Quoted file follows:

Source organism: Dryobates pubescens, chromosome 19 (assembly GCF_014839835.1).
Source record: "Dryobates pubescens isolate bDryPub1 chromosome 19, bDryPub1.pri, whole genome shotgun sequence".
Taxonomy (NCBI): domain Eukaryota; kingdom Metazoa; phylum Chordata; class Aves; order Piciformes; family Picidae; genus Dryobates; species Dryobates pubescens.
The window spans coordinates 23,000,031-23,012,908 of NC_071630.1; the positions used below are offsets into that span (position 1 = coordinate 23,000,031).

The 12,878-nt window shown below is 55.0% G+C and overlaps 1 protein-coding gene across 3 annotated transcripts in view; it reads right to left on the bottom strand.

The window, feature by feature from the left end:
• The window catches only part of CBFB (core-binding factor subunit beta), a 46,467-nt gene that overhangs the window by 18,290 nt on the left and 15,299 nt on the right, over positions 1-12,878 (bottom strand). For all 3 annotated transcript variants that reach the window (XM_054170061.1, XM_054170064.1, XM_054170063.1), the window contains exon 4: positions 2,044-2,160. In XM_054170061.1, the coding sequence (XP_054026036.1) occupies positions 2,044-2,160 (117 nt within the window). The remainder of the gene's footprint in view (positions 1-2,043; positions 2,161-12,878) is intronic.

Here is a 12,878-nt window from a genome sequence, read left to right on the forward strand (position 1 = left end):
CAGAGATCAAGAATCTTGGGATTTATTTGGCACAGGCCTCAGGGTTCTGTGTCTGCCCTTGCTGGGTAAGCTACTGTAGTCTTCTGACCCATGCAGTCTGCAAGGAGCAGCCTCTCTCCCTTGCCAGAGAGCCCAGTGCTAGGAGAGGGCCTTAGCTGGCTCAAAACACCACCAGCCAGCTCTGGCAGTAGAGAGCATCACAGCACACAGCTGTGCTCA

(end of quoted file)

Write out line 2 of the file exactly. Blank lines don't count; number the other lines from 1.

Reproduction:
Source record: "Dryobates pubescens isolate bDryPub1 chromosome 19, bDryPub1.pri, whole genome shotgun sequence".